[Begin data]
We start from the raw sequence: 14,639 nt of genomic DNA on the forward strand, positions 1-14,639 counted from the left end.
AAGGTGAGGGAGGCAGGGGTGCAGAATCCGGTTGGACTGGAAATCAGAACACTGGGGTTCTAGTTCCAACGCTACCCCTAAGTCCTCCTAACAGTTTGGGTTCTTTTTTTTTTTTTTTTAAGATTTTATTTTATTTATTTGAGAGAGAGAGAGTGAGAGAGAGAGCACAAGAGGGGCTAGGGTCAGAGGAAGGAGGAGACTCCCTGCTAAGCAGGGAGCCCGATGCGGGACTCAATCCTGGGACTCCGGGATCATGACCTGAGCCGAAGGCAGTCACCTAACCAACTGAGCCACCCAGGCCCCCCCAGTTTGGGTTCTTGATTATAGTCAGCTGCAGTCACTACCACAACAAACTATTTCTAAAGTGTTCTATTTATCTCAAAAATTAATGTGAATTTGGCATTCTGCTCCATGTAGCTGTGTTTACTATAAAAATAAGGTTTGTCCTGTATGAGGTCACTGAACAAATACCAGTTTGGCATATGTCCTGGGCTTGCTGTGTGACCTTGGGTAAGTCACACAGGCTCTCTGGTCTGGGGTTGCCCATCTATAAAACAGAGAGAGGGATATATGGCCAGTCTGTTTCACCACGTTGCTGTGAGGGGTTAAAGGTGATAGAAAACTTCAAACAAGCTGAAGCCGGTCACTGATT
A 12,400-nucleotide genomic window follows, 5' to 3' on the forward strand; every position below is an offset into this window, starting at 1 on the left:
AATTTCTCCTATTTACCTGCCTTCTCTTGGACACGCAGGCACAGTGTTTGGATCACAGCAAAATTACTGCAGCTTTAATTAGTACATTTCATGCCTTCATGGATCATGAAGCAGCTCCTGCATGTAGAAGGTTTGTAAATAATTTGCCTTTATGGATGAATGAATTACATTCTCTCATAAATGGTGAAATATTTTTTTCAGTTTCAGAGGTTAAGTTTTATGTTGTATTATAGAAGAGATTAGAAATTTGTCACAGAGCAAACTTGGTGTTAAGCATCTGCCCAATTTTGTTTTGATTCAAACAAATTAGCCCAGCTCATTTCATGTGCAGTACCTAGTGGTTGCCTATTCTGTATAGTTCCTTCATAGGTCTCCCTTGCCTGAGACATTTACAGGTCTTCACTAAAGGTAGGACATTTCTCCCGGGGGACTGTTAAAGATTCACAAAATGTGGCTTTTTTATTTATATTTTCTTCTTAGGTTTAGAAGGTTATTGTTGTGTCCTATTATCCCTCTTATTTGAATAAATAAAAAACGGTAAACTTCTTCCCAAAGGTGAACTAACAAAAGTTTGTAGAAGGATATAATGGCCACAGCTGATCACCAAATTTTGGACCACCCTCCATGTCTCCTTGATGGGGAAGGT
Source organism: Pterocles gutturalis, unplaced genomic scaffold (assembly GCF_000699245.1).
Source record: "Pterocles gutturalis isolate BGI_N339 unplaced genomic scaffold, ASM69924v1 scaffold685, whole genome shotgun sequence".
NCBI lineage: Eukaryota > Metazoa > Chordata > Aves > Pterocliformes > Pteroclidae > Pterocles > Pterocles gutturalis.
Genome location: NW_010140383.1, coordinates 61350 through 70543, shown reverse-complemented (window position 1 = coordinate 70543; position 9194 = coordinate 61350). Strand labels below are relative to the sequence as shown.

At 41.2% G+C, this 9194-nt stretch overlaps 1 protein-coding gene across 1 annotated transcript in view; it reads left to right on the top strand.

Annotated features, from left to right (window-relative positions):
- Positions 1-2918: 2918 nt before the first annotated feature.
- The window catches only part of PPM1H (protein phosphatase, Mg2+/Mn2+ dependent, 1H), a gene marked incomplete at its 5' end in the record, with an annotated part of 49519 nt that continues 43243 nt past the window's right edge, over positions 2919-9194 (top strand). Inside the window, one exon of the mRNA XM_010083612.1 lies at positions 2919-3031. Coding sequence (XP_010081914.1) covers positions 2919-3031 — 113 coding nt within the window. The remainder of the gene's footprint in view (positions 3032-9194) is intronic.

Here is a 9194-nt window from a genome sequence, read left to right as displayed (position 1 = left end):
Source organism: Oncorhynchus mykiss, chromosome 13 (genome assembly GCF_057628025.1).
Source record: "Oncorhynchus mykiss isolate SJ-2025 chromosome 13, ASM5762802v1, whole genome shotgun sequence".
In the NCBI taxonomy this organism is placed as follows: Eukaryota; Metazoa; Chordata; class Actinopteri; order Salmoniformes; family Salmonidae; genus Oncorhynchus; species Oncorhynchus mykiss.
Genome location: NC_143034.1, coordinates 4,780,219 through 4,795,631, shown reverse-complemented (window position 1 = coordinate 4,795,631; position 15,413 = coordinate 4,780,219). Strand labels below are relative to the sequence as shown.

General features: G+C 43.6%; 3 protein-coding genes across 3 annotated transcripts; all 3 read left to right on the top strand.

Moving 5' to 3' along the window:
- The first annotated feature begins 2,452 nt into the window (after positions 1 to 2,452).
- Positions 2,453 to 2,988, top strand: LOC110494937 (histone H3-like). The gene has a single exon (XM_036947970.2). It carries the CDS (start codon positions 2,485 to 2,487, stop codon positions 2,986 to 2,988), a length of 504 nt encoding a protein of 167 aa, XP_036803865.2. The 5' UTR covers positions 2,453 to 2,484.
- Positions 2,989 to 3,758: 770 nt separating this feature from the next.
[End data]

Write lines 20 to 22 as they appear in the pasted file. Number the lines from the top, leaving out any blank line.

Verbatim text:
- The first annotated feature begins 2,452 nt into the window (after positions 1 to 2,452).
- Positions 2,453 to 2,988, top strand: LOC110494937 (histone H3-like). The gene has a single exon (XM_036947970.2). It carries the CDS (start codon positions 2,485 to 2,487, stop codon positions 2,986 to 2,988), a length of 504 nt encoding a protein of 167 aa, XP_036803865.2. The 5' UTR covers positions 2,453 to 2,484.
- Positions 2,989 to 3,758: 770 nt separating this feature from the next.